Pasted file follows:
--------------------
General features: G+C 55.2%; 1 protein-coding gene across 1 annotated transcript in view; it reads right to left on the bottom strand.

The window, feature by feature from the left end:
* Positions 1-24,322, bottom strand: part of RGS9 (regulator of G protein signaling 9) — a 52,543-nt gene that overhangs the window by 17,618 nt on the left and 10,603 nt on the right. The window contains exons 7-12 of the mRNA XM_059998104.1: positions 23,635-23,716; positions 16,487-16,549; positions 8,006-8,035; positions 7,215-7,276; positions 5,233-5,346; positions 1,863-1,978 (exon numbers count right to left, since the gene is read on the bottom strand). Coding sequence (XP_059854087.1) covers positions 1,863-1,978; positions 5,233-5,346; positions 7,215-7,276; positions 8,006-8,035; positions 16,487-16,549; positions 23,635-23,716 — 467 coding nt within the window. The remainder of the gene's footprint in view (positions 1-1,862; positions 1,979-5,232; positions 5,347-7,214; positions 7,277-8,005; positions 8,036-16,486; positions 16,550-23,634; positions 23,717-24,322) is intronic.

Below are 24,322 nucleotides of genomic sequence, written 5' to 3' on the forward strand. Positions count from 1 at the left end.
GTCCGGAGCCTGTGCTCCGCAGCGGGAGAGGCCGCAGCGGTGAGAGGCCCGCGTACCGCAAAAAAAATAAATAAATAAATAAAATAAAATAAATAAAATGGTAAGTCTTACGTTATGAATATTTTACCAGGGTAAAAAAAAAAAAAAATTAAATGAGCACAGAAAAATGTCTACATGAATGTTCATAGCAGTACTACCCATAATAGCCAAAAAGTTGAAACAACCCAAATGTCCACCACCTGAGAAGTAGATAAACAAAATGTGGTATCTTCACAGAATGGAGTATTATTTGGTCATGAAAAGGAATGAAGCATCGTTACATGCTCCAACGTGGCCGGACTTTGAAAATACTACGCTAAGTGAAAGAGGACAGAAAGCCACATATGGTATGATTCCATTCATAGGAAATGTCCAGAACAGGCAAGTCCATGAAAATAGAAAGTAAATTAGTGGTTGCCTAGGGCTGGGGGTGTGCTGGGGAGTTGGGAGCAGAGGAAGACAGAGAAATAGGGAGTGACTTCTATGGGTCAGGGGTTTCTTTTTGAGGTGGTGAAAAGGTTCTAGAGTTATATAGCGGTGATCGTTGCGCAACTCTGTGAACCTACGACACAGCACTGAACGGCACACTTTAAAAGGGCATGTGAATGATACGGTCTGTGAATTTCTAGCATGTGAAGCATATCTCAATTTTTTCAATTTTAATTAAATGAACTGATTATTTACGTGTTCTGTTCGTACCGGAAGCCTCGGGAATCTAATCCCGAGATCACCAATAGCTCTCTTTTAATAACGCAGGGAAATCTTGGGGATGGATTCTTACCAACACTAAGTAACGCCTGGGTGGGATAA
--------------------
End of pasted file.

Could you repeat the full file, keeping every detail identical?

General features: G+C 55.2%; 1 protein-coding gene across 1 annotated transcript in view; it reads right to left on the bottom strand.

The window, feature by feature from the left end:
* Positions 1-24,322, bottom strand: part of RGS9 (regulator of G protein signaling 9) — a 52,543-nt gene that overhangs the window by 17,618 nt on the left and 10,603 nt on the right. The window contains exons 7-12 of the mRNA XM_059998104.1: positions 23,635-23,716; positions 16,487-16,549; positions 8,006-8,035; positions 7,215-7,276; positions 5,233-5,346; positions 1,863-1,978 (exon numbers count right to left, since the gene is read on the bottom strand). Coding sequence (XP_059854087.1) covers positions 1,863-1,978; positions 5,233-5,346; positions 7,215-7,276; positions 8,006-8,035; positions 16,487-16,549; positions 23,635-23,716 — 467 coding nt within the window. The remainder of the gene's footprint in view (positions 1-1,862; positions 1,979-5,232; positions 5,347-7,214; positions 7,277-8,005; positions 8,036-16,486; positions 16,550-23,634; positions 23,717-24,322) is intronic.

Below are 24,322 nucleotides of genomic sequence, written 5' to 3' on the forward strand. Positions count from 1 at the left end.
GTCCGGAGCCTGTGCTCCGCAGCGGGAGAGGCCGCAGCGGTGAGAGGCCCGCGTACCGCAAAAAAAATAAATAAATAAATAAAATAAAATAAATAAAATGGTAAGTCTTACGTTATGAATATTTTACCAGGGTAAAAAAAAAAAAAAATTAAATGAGCACAGAAAAATGTCTACATGAATGTTCATAGCAGTACTACCCATAATAGCCAAAAAGTTGAAACAACCCAAATGTCCACCACCTGAGAAGTAGATAAACAAAATGTGGTATCTTCACAGAATGGAGTATTATTTGGTCATGAAAAGGAATGAAGCATCGTTACATGCTCCAACGTGGCCGGACTTTGAAAATACTACGCTAAGTGAAAGAGGACAGAAAGCCACATATGGTATGATTCCATTCATAGGAAATGTCCAGAACAGGCAAGTCCATGAAAATAGAAAGTAAATTAGTGGTTGCCTAGGGCTGGGGGTGTGCTGGGGAGTTGGGAGCAGAGGAAGACAGAGAAATAGGGAGTGACTTCTATGGGTCAGGGGTTTCTTTTTGAGGTGGTGAAAAGGTTCTAGAGTTATATAGCGGTGATCGTTGCGCAACTCTGTGAACCTACGACACAGCACTGAACGGCACACTTTAAAAGGGCATGTGAATGATACGGTCTGTGAATTTCTAGCATGTGAAGCATATCTCAATTTTTTCAATTTTAATTAAATGAACTGATTATTTACGTGTTCTGTTCGTACCGGAAGCCTCGGGAATCTAATCCCGAGATCACCAATAGCTCTCTTTTAATAACGCAGGGAAATCTTGGGGATGGATTCTTACCAACACTAAGTAACGCCTGGGTGGGATAA